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August 2012, Volume 62, Issue 8

Case Reports

Coronary aneurysm complicated by acute myocardial infarction

Ayaz Hussain Shaikh  ( Tabba Heart Institute, Karachi. )
Bashir Hanif  ( Tabba Heart Institute, Karachi. )
Khursheed Hassan  ( Tabba Heart Institute, Karachi. )
Sumaira Nasir  ( Tabba Heart Institute, Karachi. )


The case of a 55 years old, hypertensive, obese female is presented, who came to the emergency department with inferoposterior ST segment elevation myocardial infarction (STEMI) with right ventricular infarction. After thrombolytic therapy, she reperfused but had anginal symptoms on minimal activity. The patient underwent coronary angiogram which showed aneurysmal right coronary artery (RCA) with 60% stenosis and thrombus in mid portion and distal bifurcation of RCA with TIMI III distal blood flow. Left main coronary artery was normal. Left anterior descending (LAD) and Left circumflex (LCX) arteries were also aneurysmal and non obstructive. The patient was started on intravenous heparin and warfarin in view of aneurysmal coronary arteries and large thrombus burden. The patient was discharged home in one week and is doing well at follow up.
Keywords: STEMI, Intravenous heparin, Warfarin, Thrombus.


Coronary artery aneurysm is defined as a localized coronary dilatation exceeding the diameter of adjacent normal segments by 50%.1 Coronary aneurysms usually remain silent however they can produce symptoms including angina due to impaired coronary flow, myocardial infarction resulting either from thrombus formation or its embolization, sudden rupture or congestive cardiac failure due to formation of coronary fistulas. Management consists of long term anticoagulation, antiplatelet therapy and surgery in case of recurrent symptoms. We are reporting a case of coronary aneurysm complicated by thrombus formation leading to myocardial infarction.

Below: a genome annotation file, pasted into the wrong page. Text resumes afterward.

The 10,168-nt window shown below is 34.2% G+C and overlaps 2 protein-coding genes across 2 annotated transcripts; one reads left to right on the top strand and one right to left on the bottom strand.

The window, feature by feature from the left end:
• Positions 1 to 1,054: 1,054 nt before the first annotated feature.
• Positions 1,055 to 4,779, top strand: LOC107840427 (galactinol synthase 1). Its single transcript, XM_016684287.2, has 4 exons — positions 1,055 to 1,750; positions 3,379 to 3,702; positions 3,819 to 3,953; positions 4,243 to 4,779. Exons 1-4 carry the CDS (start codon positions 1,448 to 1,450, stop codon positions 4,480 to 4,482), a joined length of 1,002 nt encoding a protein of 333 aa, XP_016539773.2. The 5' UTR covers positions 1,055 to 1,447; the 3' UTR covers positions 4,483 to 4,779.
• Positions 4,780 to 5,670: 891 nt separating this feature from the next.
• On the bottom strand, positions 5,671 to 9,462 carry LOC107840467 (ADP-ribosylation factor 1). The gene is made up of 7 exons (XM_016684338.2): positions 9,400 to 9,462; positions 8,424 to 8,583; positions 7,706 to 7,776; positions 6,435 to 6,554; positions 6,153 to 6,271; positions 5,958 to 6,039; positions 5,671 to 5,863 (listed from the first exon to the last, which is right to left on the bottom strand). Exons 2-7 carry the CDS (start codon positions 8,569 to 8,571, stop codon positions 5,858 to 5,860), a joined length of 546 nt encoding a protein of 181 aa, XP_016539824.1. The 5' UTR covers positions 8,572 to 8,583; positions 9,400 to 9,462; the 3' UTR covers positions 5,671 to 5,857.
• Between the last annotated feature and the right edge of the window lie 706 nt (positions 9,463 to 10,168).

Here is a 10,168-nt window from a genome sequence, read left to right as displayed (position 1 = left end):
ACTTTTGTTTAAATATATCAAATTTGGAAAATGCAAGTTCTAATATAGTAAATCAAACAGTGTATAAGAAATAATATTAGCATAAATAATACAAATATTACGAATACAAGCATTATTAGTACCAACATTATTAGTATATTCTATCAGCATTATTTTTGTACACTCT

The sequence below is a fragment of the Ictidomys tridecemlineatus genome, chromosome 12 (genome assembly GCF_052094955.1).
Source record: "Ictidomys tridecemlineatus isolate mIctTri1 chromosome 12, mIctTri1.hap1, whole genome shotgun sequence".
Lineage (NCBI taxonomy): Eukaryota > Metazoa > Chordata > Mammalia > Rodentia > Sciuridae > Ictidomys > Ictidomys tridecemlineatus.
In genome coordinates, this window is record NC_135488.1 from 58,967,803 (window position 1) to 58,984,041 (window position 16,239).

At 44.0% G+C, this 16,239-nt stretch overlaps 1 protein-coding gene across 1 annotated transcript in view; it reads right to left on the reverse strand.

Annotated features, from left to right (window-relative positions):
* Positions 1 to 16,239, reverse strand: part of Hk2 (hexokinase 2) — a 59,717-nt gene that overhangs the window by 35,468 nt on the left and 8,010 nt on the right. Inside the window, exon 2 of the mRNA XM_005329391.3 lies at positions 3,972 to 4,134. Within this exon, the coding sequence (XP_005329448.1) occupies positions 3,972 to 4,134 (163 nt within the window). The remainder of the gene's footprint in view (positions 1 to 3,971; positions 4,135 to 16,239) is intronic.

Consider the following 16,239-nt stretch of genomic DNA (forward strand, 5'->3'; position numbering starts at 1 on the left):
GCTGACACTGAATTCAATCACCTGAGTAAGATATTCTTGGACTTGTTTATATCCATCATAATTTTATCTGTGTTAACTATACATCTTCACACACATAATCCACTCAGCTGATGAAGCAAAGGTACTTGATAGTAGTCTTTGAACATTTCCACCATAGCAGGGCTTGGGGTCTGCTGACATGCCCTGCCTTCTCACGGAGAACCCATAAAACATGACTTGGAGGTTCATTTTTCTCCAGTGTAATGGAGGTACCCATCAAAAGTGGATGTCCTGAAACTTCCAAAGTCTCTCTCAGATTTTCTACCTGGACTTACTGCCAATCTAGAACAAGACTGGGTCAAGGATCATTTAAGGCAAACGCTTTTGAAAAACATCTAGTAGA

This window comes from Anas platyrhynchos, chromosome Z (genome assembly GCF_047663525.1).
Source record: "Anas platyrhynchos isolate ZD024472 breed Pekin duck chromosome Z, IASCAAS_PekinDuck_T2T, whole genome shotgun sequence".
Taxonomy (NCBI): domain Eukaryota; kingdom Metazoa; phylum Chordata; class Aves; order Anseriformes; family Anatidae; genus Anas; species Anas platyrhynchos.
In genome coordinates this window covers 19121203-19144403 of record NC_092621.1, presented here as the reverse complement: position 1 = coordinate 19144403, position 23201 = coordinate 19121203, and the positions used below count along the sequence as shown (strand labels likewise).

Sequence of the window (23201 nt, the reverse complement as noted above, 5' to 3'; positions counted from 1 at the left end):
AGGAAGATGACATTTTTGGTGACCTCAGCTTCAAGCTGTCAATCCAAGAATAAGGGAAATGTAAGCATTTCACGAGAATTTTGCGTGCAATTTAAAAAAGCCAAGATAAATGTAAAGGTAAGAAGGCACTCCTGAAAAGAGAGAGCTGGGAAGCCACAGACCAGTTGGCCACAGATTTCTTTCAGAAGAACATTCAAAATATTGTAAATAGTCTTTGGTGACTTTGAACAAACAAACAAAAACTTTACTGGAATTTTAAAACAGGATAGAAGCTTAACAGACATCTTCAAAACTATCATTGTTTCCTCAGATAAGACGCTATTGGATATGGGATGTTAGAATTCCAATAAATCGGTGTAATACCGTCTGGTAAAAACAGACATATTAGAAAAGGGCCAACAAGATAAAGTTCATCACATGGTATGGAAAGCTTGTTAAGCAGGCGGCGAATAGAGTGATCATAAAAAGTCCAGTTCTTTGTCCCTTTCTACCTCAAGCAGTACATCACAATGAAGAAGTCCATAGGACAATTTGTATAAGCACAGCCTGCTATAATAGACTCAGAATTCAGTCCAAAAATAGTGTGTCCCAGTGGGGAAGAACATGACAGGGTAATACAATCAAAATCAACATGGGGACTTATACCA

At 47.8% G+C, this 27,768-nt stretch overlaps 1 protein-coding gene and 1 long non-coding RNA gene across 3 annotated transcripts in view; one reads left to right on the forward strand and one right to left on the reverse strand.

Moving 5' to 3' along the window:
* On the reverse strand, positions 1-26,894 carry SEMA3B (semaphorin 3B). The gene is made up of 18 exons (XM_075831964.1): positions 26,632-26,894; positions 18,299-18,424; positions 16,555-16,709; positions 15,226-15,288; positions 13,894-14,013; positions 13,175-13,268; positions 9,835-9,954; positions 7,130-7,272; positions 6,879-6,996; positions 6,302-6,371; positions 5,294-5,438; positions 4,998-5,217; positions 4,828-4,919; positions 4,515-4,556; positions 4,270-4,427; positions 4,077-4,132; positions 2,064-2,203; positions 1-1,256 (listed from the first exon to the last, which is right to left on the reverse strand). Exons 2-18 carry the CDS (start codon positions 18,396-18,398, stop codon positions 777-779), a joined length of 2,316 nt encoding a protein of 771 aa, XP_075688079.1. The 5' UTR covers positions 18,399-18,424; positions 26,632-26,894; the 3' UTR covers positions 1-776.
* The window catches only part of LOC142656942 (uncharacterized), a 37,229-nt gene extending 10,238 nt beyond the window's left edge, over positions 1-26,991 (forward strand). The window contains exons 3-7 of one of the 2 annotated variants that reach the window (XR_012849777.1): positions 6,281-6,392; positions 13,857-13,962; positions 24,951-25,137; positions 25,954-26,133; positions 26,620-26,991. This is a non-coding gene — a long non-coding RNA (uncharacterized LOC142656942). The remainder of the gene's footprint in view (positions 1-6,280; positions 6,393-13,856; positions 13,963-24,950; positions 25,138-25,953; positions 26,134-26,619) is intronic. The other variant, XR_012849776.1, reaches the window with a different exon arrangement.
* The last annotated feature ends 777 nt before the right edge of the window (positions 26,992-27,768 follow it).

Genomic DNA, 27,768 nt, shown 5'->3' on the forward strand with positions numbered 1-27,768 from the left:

Case Report

A 65 years old , hypertensive, dyslipidaemic and obese female had six months history of recurrent anginal pain and exertional dyspnoea and presented in emergency department with one hour history of ongoing chest pain. Electrocardiogram in the emergency department was consistent with acute inferioroposterior ST elevation myocardial infarction (STEMI) with right ventricular infarction. She was clinically and electrocardiographically reperfused after thrombolytic therapy.
During hospitalization, the patient developed post myocardial infarction angina on minimal activity and was subjected to coronary angiogram which showed: aneurysmal proximal right coronary artery (RCA) 15mm (1.5cm) in diameter with 60% stenosis and large filling defect (thrombus) in mid RCA. A large thrombus was also noted at the bifurcation of RCA (Figure-1).

Left main stem was normal, Left anterior descending (LAD) and Left circumflex (LCX) arteries were also aneurysmal and indicated non obstructive coronary artery disease. LAD aneurysm was 10mm (1cm) in diameter. (Figure-2).

Left ventricular systolic function was preserved on left ventriculogram.
In view of the patients coronary anatomy and presence of aneurysmal vessels with evidence of thrombus which was the likely cause for her inferioposteror myocardial infarction, she was started on heparin along with warfarin and antiplatelet therapy. She was discharged on fifth day of admission in a stable condition on warfarin and aspirin. Patient is doing well on follow up.


An aneurysm is an abnormal localized out pouching of a blood vessel. An aneurysm of a coronary artery is commonly defined as a localized dilatation exceeding the diameter of adjacent normal segments by 50%.1 Giant coronary artery aneurysms are those more than 4 cm in diameter.2 Coronary aneurysm can be fusiform, involving the full circumference of the blood vessel or saccular involving only a portion of the circumference. Fusiform aneurysms are much more common than saccular aneurysms.